Module 1.5. Conclusion
For persons with vision impairment, a comprehensive eye examination should be followed by a functional vision evaluation, to check how the person uses his or her vision to function. Quantitative measures like visual acuity and visual field cannot alone indicate how much a person’s life will be affected by vision loss as it is also important to assess how well a person uses the vision they have. Two people with the same visual acuity level may differ in their ability to use his or her vision better to do everyday tasks.
A person’s functional vision can be evaluated by observing them in different settings to see how they use their vision. The results of a functional vision evaluation will allow an individual’s care team of rehabilitative therapists and special educators to better understand his or her challenges in completing everyday tasks, designing and implementing strategies to improve the functional abilities. In the following module, we will learn more about the challenges faced by persons with vision impairment.
- The limitation of the visual system’s actions and functions is referred to as visual impairment.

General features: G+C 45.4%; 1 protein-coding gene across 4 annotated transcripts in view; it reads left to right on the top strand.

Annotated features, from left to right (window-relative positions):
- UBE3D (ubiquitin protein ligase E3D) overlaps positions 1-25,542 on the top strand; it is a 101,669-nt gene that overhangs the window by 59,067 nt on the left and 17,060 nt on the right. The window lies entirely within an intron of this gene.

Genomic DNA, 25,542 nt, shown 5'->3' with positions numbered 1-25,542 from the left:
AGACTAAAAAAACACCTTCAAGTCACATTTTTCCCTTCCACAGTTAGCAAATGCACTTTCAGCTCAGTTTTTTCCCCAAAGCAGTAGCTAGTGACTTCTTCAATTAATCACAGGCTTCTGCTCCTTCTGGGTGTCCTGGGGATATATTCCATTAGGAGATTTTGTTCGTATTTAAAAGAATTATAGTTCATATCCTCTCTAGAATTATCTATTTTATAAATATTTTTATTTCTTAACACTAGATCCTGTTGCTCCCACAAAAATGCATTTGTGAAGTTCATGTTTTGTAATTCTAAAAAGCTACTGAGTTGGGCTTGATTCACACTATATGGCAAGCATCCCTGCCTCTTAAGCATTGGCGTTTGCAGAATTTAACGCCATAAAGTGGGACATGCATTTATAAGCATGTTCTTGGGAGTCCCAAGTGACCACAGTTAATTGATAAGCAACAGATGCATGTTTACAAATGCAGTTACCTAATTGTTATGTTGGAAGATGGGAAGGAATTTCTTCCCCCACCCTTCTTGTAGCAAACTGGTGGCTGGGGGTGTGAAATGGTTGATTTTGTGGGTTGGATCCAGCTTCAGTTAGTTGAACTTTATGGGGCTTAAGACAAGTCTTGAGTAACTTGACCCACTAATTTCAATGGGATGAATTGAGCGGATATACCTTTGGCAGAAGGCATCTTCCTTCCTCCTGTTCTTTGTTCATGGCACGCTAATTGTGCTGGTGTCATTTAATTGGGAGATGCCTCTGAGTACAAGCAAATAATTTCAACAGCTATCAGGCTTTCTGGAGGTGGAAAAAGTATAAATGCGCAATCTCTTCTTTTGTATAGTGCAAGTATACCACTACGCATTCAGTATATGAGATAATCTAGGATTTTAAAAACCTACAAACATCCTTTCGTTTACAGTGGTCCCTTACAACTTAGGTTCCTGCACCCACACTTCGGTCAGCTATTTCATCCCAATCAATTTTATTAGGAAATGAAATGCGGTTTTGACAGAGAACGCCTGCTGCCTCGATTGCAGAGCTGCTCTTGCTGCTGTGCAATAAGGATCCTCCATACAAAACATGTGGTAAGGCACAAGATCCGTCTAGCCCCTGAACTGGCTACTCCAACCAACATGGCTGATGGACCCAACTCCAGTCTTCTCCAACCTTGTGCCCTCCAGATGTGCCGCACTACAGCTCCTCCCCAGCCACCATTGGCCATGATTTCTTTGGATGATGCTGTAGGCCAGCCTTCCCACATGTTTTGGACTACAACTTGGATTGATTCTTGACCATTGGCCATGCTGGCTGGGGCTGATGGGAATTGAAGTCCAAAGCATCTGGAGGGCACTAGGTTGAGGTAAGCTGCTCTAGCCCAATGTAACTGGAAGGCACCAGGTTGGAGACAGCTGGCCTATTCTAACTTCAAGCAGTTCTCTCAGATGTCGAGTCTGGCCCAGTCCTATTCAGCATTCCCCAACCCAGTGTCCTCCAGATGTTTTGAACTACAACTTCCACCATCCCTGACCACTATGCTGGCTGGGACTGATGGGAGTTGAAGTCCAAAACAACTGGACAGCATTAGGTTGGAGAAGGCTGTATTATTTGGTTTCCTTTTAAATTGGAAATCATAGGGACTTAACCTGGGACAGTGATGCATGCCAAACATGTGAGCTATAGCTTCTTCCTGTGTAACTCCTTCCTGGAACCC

- Visual efficiency is measured in terms of visual acuity (the ability of the eye to see objects at a given distance. It is otherwise called sharpness or clarity of vision) and visual field (The total area (field of vision) that is visible when the eyes are fixed on a single object. This helps to understand the blind spots).
- There are different types of vision impairment. It varies from person to person. Although it would be simple to think that blindness is simply the lack of vision. Some lose their sight later in life, while others are blind from birth. Blindness may occur suddenly or very gradually.
- The condition in which the eye of the person is healthy but the area of the brain that receives the signal from the photoreceptors gets damaged or is underdeveloped is called Cerebral Visual Impairment (CVI).